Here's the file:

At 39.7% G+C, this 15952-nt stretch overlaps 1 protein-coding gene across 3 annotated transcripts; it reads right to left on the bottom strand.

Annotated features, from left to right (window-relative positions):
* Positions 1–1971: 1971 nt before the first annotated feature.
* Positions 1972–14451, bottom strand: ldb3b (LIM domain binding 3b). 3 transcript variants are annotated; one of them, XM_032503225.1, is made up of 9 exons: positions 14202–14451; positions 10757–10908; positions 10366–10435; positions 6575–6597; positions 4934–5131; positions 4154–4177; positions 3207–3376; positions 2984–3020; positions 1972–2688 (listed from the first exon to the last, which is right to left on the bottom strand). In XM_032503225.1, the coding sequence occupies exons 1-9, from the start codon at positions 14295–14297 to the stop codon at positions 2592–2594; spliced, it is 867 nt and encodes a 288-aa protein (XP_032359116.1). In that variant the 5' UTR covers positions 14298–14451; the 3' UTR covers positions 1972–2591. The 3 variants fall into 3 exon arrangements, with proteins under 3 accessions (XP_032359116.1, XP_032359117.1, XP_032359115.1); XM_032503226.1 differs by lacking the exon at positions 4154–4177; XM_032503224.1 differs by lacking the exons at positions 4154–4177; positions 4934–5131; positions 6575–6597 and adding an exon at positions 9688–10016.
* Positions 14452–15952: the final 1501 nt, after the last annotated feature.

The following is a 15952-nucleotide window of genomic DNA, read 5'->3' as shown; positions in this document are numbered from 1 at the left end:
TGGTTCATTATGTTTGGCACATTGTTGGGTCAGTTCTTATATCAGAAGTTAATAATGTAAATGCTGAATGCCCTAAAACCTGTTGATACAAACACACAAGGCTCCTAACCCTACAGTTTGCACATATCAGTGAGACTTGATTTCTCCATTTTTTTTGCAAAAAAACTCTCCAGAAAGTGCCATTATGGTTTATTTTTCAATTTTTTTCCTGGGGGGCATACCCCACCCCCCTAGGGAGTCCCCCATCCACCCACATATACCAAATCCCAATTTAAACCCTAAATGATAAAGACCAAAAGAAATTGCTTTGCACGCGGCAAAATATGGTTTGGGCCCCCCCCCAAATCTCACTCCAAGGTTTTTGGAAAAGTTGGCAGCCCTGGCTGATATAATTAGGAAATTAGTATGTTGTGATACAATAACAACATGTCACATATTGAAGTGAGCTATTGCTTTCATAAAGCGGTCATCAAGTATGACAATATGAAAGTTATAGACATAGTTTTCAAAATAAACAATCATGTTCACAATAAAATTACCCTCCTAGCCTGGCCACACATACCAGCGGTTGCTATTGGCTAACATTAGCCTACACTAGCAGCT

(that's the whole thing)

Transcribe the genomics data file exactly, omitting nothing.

At 39.7% G+C, this 15952-nt stretch overlaps 1 protein-coding gene across 3 annotated transcripts; it reads right to left on the bottom strand.

Annotated features, from left to right (window-relative positions):
* Positions 1–1971: 1971 nt before the first annotated feature.
* Positions 1972–14451, bottom strand: ldb3b (LIM domain binding 3b). 3 transcript variants are annotated; one of them, XM_032503225.1, is made up of 9 exons: positions 14202–14451; positions 10757–10908; positions 10366–10435; positions 6575–6597; positions 4934–5131; positions 4154–4177; positions 3207–3376; positions 2984–3020; positions 1972–2688 (listed from the first exon to the last, which is right to left on the bottom strand). In XM_032503225.1, the coding sequence occupies exons 1-9, from the start codon at positions 14295–14297 to the stop codon at positions 2592–2594; spliced, it is 867 nt and encodes a 288-aa protein (XP_032359116.1). In that variant the 5' UTR covers positions 14298–14451; the 3' UTR covers positions 1972–2591. The 3 variants fall into 3 exon arrangements, with proteins under 3 accessions (XP_032359116.1, XP_032359117.1, XP_032359115.1); XM_032503226.1 differs by lacking the exon at positions 4154–4177; XM_032503224.1 differs by lacking the exons at positions 4154–4177; positions 4934–5131; positions 6575–6597 and adding an exon at positions 9688–10016.
* Positions 14452–15952: the final 1501 nt, after the last annotated feature.

The following is a 15952-nucleotide window of genomic DNA, read 5'->3' as shown; positions in this document are numbered from 1 at the left end:
TGGTTCATTATGTTTGGCACATTGTTGGGTCAGTTCTTATATCAGAAGTTAATAATGTAAATGCTGAATGCCCTAAAACCTGTTGATACAAACACACAAGGCTCCTAACCCTACAGTTTGCACATATCAGTGAGACTTGATTTCTCCATTTTTTTTGCAAAAAAACTCTCCAGAAAGTGCCATTATGGTTTATTTTTCAATTTTTTTCCTGGGGGGCATACCCCACCCCCCTAGGGAGTCCCCCATCCACCCACATATACCAAATCCCAATTTAAACCCTAAATGATAAAGACCAAAAGAAATTGCTTTGCACGCGGCAAAATATGGTTTGGGCCCCCCCCCAAATCTCACTCCAAGGTTTTTGGAAAAGTTGGCAGCCCTGGCTGATATAATTAGGAAATTAGTATGTTGTGATACAATAACAACATGTCACATATTGAAGTGAGCTATTGCTTTCATAAAGCGGTCATCAAGTATGACAATATGAAAGTTATAGACATAGTTTTCAAAATAAACAATCATGTTCACAATAAAATTACCCTCCTAGCCTGGCCACACATACCAGCGGTTGCTATTGGCTAACATTAGCCTACACTAGCAGCT